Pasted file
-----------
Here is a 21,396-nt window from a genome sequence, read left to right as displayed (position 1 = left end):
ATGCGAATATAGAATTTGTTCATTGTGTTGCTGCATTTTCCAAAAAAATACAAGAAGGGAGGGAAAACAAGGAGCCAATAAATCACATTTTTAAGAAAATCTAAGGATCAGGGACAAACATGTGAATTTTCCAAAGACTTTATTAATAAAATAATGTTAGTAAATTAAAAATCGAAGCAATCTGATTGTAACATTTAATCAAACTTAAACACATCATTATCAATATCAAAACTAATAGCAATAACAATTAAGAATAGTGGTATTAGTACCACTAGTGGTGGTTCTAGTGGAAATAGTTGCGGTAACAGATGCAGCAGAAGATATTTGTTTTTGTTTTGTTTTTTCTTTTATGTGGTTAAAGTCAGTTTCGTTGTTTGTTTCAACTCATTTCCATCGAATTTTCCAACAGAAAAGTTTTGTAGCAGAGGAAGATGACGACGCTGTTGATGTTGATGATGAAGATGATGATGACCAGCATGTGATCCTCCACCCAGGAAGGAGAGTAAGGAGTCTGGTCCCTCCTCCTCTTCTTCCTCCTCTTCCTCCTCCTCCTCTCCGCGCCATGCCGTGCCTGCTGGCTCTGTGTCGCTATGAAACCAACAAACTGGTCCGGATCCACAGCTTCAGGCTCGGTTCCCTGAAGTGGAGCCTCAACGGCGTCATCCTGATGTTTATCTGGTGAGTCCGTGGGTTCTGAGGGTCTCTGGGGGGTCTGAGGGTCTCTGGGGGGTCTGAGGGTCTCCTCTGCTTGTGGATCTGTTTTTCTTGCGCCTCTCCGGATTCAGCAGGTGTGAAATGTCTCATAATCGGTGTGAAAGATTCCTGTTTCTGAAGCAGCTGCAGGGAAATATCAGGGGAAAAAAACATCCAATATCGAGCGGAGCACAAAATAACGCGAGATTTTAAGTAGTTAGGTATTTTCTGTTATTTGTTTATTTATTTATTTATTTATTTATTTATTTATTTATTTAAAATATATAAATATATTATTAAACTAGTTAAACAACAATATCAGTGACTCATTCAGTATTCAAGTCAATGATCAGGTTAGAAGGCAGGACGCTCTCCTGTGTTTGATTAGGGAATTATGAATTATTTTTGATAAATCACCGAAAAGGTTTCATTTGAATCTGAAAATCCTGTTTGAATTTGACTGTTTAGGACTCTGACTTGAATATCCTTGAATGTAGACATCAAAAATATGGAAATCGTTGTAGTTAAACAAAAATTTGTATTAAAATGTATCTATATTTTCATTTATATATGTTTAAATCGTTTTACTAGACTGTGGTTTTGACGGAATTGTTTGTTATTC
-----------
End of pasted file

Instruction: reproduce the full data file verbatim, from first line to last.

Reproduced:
Here is a 21,396-nt window from a genome sequence, read left to right as displayed (position 1 = left end):
ATGCGAATATAGAATTTGTTCATTGTGTTGCTGCATTTTCCAAAAAAATACAAGAAGGGAGGGAAAACAAGGAGCCAATAAATCACATTTTTAAGAAAATCTAAGGATCAGGGACAAACATGTGAATTTTCCAAAGACTTTATTAATAAAATAATGTTAGTAAATTAAAAATCGAAGCAATCTGATTGTAACATTTAATCAAACTTAAACACATCATTATCAATATCAAAACTAATAGCAATAACAATTAAGAATAGTGGTATTAGTACCACTAGTGGTGGTTCTAGTGGAAATAGTTGCGGTAACAGATGCAGCAGAAGATATTTGTTTTTGTTTTGTTTTTTCTTTTATGTGGTTAAAGTCAGTTTCGTTGTTTGTTTCAACTCATTTCCATCGAATTTTCCAACAGAAAAGTTTTGTAGCAGAGGAAGATGACGACGCTGTTGATGTTGATGATGAAGATGATGATGACCAGCATGTGATCCTCCACCCAGGAAGGAGAGTAAGGAGTCTGGTCCCTCCTCCTCTTCTTCCTCCTCTTCCTCCTCCTCCTCTCCGCGCCATGCCGTGCCTGCTGGCTCTGTGTCGCTATGAAACCAACAAACTGGTCCGGATCCACAGCTTCAGGCTCGGTTCCCTGAAGTGGAGCCTCAACGGCGTCATCCTGATGTTTATCTGGTGAGTCCGTGGGTTCTGAGGGTCTCTGGGGGGTCTGAGGGTCTCTGGGGGGTCTGAGGGTCTCCTCTGCTTGTGGATCTGTTTTTCTTGCGCCTCTCCGGATTCAGCAGGTGTGAAATGTCTCATAATCGGTGTGAAAGATTCCTGTTTCTGAAGCAGCTGCAGGGAAATATCAGGGGAAAAAAACATCCAATATCGAGCGGAGCACAAAATAACGCGAGATTTTAAGTAGTTAGGTATTTTCTGTTATTTGTTTATTTATTTATTTATTTATTTATTTATTTATTTATTTAAAATATATAAATATATTATTAAACTAGTTAAACAACAATATCAGTGACTCATTCAGTATTCAAGTCAATGATCAGGTTAGAAGGCAGGACGCTCTCCTGTGTTTGATTAGGGAATTATGAATTATTTTTGATAAATCACCGAAAAGGTTTCATTTGAATCTGAAAATCCTGTTTGAATTTGACTGTTTAGGACTCTGACTTGAATATCCTTGAATGTAGACATCAAAAATATGGAAATCGTTGTAGTTAAACAAAAATTTGTATTAAAATGTATCTATATTTTCATTTATATATGTTTAAATCGTTTTACTAGACTGTGGTTTTGACGGAATTGTTTGTTATTC